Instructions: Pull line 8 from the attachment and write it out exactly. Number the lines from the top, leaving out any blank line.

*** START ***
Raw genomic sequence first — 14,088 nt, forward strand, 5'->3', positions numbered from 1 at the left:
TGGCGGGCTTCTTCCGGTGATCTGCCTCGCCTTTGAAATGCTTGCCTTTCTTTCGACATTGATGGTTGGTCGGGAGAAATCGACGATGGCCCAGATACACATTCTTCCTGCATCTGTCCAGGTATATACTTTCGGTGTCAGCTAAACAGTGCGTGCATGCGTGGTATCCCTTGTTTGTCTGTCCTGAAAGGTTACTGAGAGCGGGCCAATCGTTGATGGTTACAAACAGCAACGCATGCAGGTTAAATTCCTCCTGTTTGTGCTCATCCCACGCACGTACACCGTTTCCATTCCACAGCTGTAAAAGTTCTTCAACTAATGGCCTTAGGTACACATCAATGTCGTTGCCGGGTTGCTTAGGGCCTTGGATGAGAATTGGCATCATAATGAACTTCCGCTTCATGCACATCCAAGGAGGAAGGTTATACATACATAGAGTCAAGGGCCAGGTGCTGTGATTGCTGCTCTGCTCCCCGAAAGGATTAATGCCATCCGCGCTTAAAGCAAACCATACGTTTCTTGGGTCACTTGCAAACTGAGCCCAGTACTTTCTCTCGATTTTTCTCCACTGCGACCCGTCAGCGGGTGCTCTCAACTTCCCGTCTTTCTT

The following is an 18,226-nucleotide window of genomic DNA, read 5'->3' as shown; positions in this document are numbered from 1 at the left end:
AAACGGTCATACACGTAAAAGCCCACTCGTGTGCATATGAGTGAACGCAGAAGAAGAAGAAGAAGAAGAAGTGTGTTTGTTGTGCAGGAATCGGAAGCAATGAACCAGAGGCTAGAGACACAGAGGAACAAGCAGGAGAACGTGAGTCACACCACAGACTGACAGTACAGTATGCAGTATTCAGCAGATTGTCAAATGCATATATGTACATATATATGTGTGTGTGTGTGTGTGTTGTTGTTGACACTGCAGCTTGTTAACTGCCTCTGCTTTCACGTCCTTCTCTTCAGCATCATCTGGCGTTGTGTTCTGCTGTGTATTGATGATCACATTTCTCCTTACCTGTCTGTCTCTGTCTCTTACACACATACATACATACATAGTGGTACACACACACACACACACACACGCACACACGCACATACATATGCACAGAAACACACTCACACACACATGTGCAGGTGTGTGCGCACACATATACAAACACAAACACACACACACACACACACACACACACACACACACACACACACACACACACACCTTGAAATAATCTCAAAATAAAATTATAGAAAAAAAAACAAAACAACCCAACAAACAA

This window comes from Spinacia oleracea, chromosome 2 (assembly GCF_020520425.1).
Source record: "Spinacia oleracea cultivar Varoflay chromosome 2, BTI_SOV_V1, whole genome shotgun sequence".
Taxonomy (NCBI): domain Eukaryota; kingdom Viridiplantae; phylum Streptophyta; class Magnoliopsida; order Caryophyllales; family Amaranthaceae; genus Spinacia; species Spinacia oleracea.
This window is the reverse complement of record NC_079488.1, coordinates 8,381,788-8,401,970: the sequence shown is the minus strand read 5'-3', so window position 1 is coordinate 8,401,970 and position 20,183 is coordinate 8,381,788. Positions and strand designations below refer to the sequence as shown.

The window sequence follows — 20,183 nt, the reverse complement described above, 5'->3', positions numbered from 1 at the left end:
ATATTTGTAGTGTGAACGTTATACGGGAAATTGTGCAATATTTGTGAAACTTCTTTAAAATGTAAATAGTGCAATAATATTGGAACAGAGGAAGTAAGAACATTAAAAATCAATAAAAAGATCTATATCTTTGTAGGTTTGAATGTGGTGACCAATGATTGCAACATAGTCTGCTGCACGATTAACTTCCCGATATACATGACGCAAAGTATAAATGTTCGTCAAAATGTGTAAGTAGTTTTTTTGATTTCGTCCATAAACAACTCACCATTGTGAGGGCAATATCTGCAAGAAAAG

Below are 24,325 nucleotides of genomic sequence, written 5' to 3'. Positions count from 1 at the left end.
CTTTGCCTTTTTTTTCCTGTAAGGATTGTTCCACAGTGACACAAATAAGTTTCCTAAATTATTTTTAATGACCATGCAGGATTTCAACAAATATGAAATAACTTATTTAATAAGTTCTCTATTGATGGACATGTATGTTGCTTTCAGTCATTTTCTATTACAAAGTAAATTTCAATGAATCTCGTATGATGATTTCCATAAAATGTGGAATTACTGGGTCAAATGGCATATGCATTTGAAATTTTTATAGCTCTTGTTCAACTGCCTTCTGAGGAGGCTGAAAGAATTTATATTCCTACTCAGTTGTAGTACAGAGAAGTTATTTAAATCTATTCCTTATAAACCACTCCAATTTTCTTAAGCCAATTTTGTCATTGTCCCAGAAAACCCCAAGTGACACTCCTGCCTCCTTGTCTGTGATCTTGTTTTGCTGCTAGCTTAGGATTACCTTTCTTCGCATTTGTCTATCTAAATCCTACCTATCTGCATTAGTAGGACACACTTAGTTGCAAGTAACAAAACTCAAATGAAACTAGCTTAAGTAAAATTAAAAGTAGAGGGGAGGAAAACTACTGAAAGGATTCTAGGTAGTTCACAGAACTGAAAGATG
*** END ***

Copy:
This window is the reverse complement of record NC_079488.1, coordinates 8,381,788-8,401,970: the sequence shown is the minus strand read 5'-3', so window position 1 is coordinate 8,401,970 and position 20,183 is coordinate 8,381,788. Positions and strand designations below refer to the sequence as shown.